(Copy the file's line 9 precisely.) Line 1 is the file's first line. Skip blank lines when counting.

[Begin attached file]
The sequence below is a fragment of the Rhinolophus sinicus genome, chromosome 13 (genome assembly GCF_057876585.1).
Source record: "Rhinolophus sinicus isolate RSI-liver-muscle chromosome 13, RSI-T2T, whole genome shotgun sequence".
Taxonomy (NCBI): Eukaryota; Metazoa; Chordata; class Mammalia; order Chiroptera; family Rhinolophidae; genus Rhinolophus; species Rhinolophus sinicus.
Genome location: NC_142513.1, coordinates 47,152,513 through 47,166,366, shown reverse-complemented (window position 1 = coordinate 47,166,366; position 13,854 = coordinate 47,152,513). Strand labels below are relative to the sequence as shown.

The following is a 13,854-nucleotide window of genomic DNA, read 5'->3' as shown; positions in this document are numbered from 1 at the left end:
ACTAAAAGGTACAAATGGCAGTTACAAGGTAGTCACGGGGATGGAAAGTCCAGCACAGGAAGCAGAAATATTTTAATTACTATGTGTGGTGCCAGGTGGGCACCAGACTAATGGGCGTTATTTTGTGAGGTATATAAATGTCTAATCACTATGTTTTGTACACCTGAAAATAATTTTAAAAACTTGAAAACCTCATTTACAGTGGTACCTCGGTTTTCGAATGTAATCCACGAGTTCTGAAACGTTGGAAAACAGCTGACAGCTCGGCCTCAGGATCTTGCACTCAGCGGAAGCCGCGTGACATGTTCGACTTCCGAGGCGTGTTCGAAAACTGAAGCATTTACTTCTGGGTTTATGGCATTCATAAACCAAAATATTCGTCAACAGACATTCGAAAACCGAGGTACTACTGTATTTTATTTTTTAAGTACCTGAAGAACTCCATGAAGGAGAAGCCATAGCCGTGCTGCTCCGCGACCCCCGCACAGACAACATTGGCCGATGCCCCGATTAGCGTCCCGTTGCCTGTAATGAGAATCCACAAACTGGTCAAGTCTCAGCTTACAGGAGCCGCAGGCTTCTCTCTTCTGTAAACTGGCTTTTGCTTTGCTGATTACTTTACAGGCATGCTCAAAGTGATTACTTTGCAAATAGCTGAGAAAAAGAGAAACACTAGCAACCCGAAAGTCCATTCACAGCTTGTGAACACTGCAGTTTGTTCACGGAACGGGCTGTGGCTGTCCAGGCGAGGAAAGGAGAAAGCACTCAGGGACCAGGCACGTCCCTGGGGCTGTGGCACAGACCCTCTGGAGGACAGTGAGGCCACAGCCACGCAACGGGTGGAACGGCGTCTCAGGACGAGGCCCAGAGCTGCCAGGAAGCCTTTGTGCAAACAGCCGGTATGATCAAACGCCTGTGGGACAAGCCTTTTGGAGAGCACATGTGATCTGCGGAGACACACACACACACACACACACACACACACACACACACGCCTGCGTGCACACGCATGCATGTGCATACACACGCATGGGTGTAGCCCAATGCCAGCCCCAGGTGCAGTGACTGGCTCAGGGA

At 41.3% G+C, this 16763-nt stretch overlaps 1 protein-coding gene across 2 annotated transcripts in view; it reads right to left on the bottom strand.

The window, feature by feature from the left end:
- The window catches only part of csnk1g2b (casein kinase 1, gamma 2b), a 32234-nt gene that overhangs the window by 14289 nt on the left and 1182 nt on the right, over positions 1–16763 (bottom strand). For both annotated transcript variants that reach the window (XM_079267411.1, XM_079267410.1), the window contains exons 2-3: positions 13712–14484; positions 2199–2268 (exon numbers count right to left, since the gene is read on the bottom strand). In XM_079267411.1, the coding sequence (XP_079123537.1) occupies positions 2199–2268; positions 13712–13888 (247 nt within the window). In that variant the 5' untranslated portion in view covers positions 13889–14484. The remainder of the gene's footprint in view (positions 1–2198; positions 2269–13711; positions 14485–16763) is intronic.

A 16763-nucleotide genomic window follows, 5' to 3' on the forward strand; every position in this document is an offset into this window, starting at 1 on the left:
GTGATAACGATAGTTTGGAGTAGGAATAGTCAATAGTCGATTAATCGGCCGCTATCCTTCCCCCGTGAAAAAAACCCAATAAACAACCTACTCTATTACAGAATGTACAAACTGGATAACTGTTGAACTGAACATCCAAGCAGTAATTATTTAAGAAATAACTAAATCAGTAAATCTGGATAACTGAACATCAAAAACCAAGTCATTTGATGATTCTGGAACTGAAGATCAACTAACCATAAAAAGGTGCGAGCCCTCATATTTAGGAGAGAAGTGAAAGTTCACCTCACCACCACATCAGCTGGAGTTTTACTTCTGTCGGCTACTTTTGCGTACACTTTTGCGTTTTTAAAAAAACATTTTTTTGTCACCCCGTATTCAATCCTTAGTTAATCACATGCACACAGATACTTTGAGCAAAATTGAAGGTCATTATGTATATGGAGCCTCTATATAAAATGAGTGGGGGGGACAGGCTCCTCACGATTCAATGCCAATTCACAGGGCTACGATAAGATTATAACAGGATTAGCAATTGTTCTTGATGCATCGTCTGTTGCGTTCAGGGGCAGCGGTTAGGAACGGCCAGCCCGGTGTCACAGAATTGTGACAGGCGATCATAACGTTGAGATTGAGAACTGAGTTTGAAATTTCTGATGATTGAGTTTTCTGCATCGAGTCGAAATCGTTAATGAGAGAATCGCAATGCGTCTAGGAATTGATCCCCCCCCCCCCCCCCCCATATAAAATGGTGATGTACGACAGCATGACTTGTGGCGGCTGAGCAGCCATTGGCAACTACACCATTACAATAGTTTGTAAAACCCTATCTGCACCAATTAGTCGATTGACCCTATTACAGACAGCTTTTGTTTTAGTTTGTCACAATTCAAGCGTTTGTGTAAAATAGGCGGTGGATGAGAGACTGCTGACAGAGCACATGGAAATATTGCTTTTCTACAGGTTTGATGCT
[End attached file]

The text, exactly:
- The window catches only part of csnk1g2b (casein kinase 1, gamma 2b), a 32234-nt gene that overhangs the window by 14289 nt on the left and 1182 nt on the right, over positions 1–16763 (bottom strand). For both annotated transcript variants that reach the window (XM_079267411.1, XM_079267410.1), the window contains exons 2-3: positions 13712–14484; positions 2199–2268 (exon numbers count right to left, since the gene is read on the bottom strand). In XM_079267411.1, the coding sequence (XP_079123537.1) occupies positions 2199–2268; positions 13712–13888 (247 nt within the window). In that variant the 5' untranslated portion in view covers positions 13889–14484. The remainder of the gene's footprint in view (positions 1–2198; positions 2269–13711; positions 14485–16763) is intronic.